Back in 1970, I was newly married with my Beloved in his last semester of college and I took a job as a census enumerator for the Decennial US Census. My assignment included multiple rural areas in Arkansas and a few small town/suburban areas.
In completing my assignment, I learned a great deal about life in parts of the county vastly different from the city of St. Louis where I’d spent most of my life prior to my marriage. Some of the things I learned were surprising. For instance, many of the rural folks whose homes I visited had yet to experience the pleasure of indoor plumbing.
One lovely woman eagerly invited me into her kitchen where a single spigot was ensconced on a pedestal in the middle of the room. This was her running water (only cold, no hot) and she was absolutely tickled to have that faucet and share her good fortune with me!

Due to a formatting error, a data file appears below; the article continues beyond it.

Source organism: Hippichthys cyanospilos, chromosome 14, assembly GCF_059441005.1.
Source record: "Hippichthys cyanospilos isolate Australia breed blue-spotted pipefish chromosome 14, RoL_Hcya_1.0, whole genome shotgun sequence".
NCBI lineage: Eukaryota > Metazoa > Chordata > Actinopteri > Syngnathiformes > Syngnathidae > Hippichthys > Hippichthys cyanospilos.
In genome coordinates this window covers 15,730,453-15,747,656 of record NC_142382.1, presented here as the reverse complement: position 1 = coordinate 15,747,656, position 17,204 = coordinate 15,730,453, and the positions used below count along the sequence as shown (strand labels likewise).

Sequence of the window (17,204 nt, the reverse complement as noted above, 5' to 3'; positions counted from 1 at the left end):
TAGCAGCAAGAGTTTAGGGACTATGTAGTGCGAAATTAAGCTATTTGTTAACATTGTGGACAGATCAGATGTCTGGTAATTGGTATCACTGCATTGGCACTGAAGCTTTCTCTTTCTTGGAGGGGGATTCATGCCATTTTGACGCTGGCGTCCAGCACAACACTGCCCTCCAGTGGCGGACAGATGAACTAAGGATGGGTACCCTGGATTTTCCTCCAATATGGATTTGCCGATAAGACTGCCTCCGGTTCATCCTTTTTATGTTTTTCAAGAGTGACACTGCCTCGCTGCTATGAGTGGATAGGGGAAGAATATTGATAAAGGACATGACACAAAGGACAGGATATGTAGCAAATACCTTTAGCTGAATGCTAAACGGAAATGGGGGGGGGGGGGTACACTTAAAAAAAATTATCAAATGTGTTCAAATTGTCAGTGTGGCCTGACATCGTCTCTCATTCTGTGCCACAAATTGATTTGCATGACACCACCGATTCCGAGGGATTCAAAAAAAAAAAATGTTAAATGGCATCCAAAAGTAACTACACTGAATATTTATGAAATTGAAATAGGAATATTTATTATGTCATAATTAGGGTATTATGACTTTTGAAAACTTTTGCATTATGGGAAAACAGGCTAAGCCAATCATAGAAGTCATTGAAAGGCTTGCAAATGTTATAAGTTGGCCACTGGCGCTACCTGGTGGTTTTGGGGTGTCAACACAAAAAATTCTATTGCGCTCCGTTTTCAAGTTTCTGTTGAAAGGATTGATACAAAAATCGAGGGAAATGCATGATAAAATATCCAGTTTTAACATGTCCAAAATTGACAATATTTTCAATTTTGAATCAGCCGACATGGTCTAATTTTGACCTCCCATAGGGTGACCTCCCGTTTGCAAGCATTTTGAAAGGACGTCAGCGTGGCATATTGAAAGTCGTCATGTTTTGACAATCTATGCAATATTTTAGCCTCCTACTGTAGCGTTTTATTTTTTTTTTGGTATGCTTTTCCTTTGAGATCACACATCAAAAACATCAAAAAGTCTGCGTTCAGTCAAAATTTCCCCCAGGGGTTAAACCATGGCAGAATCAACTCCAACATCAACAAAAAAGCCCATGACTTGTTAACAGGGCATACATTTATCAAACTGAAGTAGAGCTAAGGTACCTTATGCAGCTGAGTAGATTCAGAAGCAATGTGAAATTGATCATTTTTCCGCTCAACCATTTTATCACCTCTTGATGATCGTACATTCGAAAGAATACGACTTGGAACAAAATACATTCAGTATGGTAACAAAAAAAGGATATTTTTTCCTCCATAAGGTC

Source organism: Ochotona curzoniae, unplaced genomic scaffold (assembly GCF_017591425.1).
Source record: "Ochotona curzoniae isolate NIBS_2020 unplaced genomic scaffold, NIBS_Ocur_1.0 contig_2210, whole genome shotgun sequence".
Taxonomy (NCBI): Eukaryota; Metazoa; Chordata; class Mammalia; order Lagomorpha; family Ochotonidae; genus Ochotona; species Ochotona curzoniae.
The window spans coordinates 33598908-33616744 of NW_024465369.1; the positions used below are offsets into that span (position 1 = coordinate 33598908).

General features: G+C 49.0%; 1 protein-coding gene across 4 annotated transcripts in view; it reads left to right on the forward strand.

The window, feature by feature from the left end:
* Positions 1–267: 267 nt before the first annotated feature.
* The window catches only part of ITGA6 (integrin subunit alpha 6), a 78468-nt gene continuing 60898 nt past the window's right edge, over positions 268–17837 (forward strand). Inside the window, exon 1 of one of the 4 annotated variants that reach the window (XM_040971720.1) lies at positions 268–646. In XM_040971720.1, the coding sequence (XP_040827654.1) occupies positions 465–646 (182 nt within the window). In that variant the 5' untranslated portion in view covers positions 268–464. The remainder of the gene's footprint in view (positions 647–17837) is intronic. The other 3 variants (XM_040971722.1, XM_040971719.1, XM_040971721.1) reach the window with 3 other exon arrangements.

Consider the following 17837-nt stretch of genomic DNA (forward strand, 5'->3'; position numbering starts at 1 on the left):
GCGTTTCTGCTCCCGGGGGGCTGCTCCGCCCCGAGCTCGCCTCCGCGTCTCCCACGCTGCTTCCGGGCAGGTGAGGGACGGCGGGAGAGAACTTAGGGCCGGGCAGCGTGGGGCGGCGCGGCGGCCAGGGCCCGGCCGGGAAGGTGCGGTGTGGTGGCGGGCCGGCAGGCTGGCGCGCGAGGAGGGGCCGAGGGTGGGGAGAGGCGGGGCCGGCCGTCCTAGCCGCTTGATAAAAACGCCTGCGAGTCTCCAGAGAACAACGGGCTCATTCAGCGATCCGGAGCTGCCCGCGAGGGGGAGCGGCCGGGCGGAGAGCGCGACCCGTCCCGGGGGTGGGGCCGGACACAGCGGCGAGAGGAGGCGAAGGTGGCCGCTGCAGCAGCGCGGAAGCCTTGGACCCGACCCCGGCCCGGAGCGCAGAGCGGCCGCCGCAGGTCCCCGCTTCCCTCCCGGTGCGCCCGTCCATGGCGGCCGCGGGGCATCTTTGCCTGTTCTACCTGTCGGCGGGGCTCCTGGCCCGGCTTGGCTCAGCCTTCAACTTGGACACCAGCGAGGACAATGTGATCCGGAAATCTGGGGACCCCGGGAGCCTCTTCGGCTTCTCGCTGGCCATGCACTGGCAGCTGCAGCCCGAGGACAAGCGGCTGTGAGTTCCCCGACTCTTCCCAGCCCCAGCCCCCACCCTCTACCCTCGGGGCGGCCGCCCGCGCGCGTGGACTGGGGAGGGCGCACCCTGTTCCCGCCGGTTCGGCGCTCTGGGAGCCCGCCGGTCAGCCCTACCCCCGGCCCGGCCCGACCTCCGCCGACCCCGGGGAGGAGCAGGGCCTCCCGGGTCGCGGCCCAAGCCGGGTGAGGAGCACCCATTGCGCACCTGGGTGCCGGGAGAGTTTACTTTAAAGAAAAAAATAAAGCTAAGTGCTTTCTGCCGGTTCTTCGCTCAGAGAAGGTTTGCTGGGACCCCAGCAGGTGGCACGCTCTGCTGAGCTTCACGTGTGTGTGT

At another location, I arrived (in my car) at an address and as I surveyed my surroundings, I noted a man waving frantically at me from his open-door outhouse. When he saw me acknowledge his wave back, he briefly shut the door, completed his business and exited the outhouse. With great eagerness, he hurried my way. (No, I didn’t shake his hand.)
Needless to say, the two or three months I worked as an enumerator were memorable and enlightening! When I’m researching online census records as I work through my genealogy, I’m often reminded of those adventures. In addition to the amusing experiences mentioned above, there were also poignant occasions like the day I knocked on the door of a grieving dad who had just returned from the funeral for his seven-year-old daughter. He sobbed and though I told him I’d return another day, he urged me to complete the questions that day. Continue Reading →